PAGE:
Boston runners to take part in Big Sur marathon


It takes incredible stamina and determination to do back-to-back marathons just 13 days apart. That makes the 400 Boston Marathon runners special. But this weekend, doing the Boston 2 Big Sur Challenge has even more significance.

Even with 10,000 runners registered, the Boston Marathon runners stand out in their blue jackets. Many never got the chance to finish the Boston, so coming here so soon afterward has special meaning

"It's bittersweet to run this now in light of the people that lost their lives or were injured and a terrible tragedy of what happened in Boston," four-time Boston Marathon runner Juergen Ziegler said.

Fred Fabi gets a special bib, indicating he is doing back-to-back Boston and Big Sur marathons. The explosions at the Boston finish line are still fresh in his mind, so is security for this event.

"This is the first race since then," Fabi said. "We'll see. It's very important so I'm kind of interested in seeing how many changes they're going to have. It's hard to say. So we'll see how things are changing out there."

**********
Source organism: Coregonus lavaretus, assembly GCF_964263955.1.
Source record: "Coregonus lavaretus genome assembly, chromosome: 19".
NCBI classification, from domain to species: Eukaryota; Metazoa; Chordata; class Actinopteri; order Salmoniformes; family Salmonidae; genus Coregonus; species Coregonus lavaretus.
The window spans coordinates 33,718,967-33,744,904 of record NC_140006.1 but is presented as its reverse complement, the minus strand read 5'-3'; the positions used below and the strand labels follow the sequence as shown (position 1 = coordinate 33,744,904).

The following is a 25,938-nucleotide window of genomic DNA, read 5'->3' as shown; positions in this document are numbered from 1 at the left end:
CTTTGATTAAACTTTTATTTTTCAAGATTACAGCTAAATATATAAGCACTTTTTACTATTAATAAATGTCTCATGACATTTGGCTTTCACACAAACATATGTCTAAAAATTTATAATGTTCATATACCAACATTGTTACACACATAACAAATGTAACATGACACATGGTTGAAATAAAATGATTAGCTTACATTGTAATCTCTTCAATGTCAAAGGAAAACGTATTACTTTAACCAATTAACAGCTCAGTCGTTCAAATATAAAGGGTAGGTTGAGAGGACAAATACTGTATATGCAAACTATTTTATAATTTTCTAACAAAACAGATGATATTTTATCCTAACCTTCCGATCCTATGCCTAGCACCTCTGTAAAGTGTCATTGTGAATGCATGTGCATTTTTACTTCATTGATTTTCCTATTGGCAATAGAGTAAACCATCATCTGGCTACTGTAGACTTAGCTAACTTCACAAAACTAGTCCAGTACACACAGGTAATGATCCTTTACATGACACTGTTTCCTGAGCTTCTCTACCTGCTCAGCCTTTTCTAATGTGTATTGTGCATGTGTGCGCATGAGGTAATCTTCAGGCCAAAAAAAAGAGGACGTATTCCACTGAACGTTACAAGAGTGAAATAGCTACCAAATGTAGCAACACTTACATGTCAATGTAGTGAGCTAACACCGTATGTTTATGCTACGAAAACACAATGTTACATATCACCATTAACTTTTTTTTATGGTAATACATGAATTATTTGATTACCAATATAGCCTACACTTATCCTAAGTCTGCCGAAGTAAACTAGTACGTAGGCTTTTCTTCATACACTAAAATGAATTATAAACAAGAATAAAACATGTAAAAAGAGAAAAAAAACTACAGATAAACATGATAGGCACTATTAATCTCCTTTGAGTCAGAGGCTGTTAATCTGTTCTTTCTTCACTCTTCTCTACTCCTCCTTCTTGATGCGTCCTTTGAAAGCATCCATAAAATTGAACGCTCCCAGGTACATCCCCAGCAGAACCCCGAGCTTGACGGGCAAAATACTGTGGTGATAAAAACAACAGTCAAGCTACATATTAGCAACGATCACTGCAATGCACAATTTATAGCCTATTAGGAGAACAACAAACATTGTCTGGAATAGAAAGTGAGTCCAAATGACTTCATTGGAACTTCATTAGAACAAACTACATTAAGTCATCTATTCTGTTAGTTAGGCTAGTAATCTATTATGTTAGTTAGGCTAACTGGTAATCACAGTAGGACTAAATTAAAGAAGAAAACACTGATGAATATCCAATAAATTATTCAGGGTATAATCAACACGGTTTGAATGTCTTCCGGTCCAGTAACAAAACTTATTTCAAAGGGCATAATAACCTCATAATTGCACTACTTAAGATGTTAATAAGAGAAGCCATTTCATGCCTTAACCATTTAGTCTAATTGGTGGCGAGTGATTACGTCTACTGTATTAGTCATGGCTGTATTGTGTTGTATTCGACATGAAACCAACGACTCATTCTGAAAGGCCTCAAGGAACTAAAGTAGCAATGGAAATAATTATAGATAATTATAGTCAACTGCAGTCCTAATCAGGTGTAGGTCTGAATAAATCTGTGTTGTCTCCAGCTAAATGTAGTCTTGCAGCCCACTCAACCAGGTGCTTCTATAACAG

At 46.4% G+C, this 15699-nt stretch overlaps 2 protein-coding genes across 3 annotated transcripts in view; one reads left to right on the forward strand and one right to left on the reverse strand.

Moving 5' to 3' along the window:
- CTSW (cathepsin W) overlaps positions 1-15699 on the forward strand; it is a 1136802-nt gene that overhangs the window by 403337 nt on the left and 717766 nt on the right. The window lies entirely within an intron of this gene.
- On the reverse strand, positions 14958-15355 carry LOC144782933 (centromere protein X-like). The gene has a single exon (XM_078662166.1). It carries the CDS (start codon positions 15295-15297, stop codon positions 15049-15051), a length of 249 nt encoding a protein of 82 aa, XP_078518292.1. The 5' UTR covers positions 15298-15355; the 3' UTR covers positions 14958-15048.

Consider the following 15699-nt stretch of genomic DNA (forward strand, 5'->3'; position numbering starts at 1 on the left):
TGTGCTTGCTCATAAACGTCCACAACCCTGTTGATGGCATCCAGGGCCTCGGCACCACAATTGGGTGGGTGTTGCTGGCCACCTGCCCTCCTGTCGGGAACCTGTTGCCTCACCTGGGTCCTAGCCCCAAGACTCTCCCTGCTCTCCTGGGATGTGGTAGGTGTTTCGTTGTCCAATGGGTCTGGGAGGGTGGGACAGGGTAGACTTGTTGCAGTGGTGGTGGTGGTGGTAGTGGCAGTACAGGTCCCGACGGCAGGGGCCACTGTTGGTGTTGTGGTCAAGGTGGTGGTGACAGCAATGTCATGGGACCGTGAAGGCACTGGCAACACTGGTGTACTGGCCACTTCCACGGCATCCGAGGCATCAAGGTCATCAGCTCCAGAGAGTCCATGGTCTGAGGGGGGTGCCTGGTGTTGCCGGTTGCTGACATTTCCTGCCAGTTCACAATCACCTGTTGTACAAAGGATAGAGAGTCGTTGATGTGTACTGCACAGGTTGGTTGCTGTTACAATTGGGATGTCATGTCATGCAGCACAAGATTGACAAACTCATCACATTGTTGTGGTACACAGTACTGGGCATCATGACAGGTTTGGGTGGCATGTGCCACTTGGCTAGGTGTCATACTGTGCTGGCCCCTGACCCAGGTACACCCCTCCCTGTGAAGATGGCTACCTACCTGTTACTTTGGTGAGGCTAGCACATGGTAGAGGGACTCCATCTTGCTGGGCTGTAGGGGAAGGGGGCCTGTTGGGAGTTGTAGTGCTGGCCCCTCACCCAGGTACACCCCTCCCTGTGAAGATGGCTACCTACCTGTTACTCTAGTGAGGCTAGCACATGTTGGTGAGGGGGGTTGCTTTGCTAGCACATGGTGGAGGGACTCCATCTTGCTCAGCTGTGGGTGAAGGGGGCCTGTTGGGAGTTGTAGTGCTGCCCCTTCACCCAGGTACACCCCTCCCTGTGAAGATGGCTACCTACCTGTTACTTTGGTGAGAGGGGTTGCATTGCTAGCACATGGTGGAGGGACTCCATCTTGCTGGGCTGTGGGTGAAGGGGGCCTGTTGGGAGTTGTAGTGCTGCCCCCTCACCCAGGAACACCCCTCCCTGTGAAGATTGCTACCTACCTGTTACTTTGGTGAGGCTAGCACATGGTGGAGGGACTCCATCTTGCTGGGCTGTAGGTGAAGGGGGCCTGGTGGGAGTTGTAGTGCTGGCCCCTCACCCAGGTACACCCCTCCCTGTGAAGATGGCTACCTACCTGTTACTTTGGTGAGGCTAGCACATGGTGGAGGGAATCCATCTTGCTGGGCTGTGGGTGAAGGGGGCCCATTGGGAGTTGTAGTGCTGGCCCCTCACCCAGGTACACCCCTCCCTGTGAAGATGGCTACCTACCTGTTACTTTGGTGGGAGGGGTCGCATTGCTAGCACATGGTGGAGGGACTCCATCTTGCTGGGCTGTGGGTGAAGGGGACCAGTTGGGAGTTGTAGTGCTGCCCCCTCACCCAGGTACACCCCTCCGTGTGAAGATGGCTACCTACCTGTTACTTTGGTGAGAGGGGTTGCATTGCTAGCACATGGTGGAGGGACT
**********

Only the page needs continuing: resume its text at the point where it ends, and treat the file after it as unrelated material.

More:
Race organizers say multiple agencies will be providing security. Signs at the Health and Fitness Expo, which is part of marathon weekend, warn that all bags are subject to search.

"I think it's going to be a very safe environment for spectators, friends and family, community, and runners and volunteers as well," Race Director Doug Thurston said.

Race entrants and their families gathered around a banner to sign their names and show their support for the Boston Marathon runners. Others made a minimum $20 contribution for a t-shirt that will help support victims of the attack.

"I want to reach out and specifically help the victims with hospital costs or even more security for next year's Boston Marathon," Big Sur International Marathon runner Margaret Chee said.

Many of the Boston runners said this weekend's race will be part of a healing process.

"I'm not going to let these people stop me from doing what I want to do," Canadian Boston Marathon runner Betty Annala said. "I'm not changing my life, and even more so now that this has happened, I feel the need to do what I love to do."

Sunday's race route from Big Sur up the coast to Carmel is essentially a closed course, which helps security. A moment of silence for the Boston Marathon victims will be held at the start of the race.

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